Table of Contents:
Period of noncreativity
Periods of creativity
Post-industrial society and creativity
The psychodynamic approach is based on Freud's theory that creativity arises from the tension between conscious reality and unconscious drives and that the creative product is a way to express unconscious wishes in a publicly accepted manner. Freud contended that all human motivation is aimed at maximizing the gratification of instinctual needs (especially sexual and aggressive needs) and defined sublimation as a diversion of energy from the pursuit of the unattainable or forbidden pleasures into socially approved endeavours. He believed that the progress of civilization might be largely attributed to the unconscious sublimation of energy generated by instinctual drives into creative work. Freud (1900, 1908) was primarily concerned with the motivation of creativity, which he generalized in the concept of wish-fulfilment, and the psychological processes underlying the formation of symbolic forms. He introduced the notion of primary and secondary processes and described particular mechanisms of generating original content from the common material in dreams and creative works.
Freud studied creative process in both ordinary and eminent people. He offered psychoanalytic case studies of such eminent creators such as Leonardo Da Vinci and Dostoevsky (Freud 1910, 1928).
Commentators noted a correspondence between Freud's concept of the creative process and the ancient concept of inspiration. The difference lies in the shift of the origin of creative ideas from external (supernatural) forces in the traditional concept of genius to internal (unconscious) forces in psychoanalysis. Freud, similar to Galton, accounted for genius in terms of biological energies residing within the individual, rather than external forces, thus following the logics of Humanism. However, unlike Galton who "focussed on the effects of genetic determinants of intellectual powers; Freud concentrated on the effects of instinctual needs on emotional experience and imagination" (Ochse 1990: 8). Moreover, "Whereas Galton had suggested that certain individuals are endowed with intellectual capacities and natural urges that lead them to gain reputation and reach the top of their fields, Freud suggested that all people are endowed with natural emotional urges that may find creative expression" (ibid.: 16).
Freud's theory has been much criticized for its speculative nature, dogmatism, and reductionism. Brown (1989), having applied to Freudian theory criteria of the scientific method proposed by Lakatos (1976), assessed it as a 'degenerated program.' Freud himself acknowledged in his Autobiographic Study (1925) that "[Psychoanalysis] ... can do nothing towards elucidating the nature of the artistic gift, nor can it explain the means by which the artist works - artistic technique." However, despite its limitations, Freud's teaching had a great influence on understanding of human nature in the 20th century and, what is also noteworthy, it became a modelling principle for large part of the 20th art, including literature, painting and cinema. His works on creativity had significant influences on later theoretical approaches to the subject of creativity.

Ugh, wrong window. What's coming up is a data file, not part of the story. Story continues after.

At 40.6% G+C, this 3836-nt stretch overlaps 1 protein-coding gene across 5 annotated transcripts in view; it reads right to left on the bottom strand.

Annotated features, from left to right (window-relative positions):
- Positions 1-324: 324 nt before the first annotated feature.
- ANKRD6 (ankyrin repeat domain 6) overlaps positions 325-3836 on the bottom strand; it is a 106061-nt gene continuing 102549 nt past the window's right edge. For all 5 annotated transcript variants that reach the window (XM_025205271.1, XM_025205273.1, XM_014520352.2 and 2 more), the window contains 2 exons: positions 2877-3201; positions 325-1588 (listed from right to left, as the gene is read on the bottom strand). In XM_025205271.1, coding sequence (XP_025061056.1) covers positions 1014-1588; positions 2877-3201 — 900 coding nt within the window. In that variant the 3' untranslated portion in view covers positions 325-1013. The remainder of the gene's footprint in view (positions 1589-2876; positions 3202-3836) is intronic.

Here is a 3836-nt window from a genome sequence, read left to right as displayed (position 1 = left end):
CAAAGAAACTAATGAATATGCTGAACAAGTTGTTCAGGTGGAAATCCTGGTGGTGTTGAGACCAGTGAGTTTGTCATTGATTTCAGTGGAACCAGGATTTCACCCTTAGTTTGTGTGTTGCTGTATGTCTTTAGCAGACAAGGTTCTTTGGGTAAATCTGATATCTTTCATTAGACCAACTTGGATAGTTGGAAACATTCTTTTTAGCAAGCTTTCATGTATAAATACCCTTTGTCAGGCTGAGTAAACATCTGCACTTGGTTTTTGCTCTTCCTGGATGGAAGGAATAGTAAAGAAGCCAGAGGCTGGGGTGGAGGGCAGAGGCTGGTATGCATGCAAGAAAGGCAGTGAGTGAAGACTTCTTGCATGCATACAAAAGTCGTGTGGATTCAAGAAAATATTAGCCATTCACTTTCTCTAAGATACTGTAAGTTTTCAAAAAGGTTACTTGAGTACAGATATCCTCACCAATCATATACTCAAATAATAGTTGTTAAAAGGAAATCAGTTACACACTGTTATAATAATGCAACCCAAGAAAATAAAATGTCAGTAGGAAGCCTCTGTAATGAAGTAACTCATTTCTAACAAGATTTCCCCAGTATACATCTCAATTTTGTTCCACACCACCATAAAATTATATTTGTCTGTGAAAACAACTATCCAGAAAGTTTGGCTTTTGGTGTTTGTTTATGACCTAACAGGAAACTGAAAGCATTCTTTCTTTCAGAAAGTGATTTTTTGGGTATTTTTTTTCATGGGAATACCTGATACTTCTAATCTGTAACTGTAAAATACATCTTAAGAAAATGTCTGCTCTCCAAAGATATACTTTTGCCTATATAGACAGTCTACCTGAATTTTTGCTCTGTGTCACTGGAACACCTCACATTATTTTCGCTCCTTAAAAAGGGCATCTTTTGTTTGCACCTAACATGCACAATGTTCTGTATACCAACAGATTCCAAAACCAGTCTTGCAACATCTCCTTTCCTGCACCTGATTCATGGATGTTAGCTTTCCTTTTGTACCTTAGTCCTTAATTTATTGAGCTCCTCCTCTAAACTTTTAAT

Freud's theory has been further developed by his followers. Thus, Ernst Kris (1952) introduced the concept of preconscious and considered the use of the primary process in creativity as a 'regression in the service of the ego.' Kris's idea of the preconscious as a source of creativity was supported by Lawrence Kubie (1958). Another important idea was the one of dissociation. Phyllis Greenacre (1953) suggested that the ego of the future artist is capable of dissociating itself from the real objects and thus developing a 'love affair with the world.' Philip Weissman (1963) suggested that the future artist as an infant, had the ability to hallucinate the mother's breast independently of oral needs or, in other words, that the creative person is able to dissociate his early personal life from what will be creative work.
Karl Gustav Jung (1912/1976) supplemented the Freudian concept of personal unconscious by the notion of collective unconscious, which serves as a depository of the archetypes - primordial experiences common to the human race and repeatedly recurring over the course of generations; patterns or prototypes for images and ideas that usually surpass people's understanding. He distinguishes between two modes of creativity: the psychological relied on personal unconscious and motivated by personal complexes, and the visionary relied on collective unconscious and operating with archetypes. The second type is usually harder to understand but its effects and value are much deeper because the artist thus transcends the limitations of his personal history and personal problems and his creative work acquires a universal significance. Jung's approach had a distinct link with religion and mysticism and added a transpersonal dimension to psychoanalytic studies. Jung was criticized for the reduction of creative work to ancient or even perennial prototypes, which resulted in the underestimation of the uniqueness and novelty in creative works. His significance, however, consisted in the shift in the understanding of motivation for creativity from Freudian biological-based instinctual drives to spiritual and religious needs. The Jungian approach had a tremendous impact on other psychologists and lead to the formation of Humanist school.
This page has been viewed 6849 times since 27.10.2007